Lockdown measures, like elsewhere in the world, have had impacts on the poor–including the lower-paid workers, the self-employed, jobless, homeless, those in informal work, and undocumented migrants.
Studies have shown that self-employed workers are more vulnerable than employees because of lack of unemployment benefits or a lower income replacement rate (or out-of-work income received through grants as a share of in-work income). Among employees, those on fixed-term contracts have a harder time in keeping their contracts, or in becoming eligible for sufficient unemployment insurance.  In Spain and Italy, 25% and 17% of the population, respectively, are financially-poor households that either depend on incomes earned from activities affected by lockdowns and other containment measures, or are jobless. Undocumented migrants who depend on daily payments for services such as house cleaning or child minding have lost their incomes and cannot find means to survive because of increased police controls and racial profiling. Volunteer-led organisations for the homeless and health charities have also reduced or stopped their services.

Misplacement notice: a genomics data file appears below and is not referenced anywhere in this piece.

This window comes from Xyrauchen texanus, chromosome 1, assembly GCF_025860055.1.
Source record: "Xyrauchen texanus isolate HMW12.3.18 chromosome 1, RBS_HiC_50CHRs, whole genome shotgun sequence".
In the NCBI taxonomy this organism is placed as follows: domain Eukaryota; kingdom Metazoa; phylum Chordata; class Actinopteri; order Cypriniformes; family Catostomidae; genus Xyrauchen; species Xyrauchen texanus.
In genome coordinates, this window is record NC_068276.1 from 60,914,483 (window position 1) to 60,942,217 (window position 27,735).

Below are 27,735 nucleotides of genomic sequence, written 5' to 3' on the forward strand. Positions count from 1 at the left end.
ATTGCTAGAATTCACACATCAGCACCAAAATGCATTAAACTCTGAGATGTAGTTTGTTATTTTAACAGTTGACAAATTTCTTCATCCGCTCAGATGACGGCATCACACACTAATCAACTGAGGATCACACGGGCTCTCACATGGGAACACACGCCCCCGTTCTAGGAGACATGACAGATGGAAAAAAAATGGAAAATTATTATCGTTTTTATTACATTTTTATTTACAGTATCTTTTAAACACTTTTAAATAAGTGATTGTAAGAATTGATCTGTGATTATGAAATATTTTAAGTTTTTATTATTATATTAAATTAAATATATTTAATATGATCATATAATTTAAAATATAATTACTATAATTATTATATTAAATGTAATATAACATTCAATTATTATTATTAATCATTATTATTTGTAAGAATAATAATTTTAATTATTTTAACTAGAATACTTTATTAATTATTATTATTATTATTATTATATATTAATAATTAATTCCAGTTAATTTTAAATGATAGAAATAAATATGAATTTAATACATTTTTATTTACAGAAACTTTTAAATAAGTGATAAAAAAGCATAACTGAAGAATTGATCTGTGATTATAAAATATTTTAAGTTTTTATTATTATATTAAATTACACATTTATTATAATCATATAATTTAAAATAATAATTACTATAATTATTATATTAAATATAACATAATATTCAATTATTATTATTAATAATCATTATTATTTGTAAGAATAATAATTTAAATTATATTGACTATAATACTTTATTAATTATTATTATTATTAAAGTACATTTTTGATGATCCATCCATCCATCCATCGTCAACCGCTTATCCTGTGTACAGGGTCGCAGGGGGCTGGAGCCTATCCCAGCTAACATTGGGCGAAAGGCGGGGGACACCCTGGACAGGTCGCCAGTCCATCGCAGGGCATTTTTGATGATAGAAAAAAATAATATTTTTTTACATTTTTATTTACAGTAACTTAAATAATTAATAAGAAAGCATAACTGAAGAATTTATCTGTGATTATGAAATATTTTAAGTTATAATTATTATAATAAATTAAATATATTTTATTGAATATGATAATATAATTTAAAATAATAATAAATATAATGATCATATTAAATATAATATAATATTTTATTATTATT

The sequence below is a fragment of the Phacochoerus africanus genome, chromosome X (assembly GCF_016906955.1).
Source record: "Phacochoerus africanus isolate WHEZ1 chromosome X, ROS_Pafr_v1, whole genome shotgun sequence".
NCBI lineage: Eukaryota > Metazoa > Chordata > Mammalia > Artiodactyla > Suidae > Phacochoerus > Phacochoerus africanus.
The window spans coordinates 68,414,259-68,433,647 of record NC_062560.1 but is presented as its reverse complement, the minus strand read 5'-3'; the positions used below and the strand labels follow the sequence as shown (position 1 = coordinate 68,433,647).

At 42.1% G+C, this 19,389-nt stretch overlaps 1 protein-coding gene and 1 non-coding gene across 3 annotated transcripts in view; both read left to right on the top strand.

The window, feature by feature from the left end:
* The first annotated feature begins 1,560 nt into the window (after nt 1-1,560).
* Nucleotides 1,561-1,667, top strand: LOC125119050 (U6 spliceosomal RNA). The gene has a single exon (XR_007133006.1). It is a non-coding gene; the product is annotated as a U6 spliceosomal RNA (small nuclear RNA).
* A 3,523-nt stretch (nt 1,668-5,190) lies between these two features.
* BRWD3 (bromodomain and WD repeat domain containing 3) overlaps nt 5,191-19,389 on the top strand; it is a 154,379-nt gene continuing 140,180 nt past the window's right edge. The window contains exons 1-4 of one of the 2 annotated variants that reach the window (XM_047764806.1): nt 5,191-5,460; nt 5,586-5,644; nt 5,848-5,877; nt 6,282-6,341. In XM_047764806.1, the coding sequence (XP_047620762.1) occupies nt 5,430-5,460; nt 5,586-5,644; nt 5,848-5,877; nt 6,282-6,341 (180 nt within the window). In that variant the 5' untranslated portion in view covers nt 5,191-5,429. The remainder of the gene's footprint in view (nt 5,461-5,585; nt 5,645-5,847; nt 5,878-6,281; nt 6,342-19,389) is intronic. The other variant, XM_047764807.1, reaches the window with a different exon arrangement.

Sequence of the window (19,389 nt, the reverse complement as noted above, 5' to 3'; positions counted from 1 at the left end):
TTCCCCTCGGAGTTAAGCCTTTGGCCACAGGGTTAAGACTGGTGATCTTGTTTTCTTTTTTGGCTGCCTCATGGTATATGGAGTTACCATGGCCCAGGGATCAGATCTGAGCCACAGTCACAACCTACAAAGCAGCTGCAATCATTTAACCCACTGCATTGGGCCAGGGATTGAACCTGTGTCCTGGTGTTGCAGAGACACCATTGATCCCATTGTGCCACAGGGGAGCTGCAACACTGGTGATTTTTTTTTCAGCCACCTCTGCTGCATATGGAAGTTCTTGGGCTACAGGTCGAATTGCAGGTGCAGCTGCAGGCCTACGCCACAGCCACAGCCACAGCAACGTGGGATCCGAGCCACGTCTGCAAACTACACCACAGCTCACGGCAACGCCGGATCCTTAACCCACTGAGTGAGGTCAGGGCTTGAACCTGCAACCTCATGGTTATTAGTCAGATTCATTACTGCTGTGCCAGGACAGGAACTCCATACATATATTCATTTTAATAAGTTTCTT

Meanwhile, those who have lost their jobs temporarily and permanently are still not assured of their present incomes and livelihoods in the future. The European Trade Union Confederation estimates that some 15 million workers in Europe already lost their jobs. Supermarket workers, garbage collectors, cleaners and delivery drivers can be exposed daily to the virus without proper protective equipment. There is also no protection for non-standard (also known as platform workers, e.g., in Amazon, Deliveroo), irregular or informal workers, especially among undocumented migrants.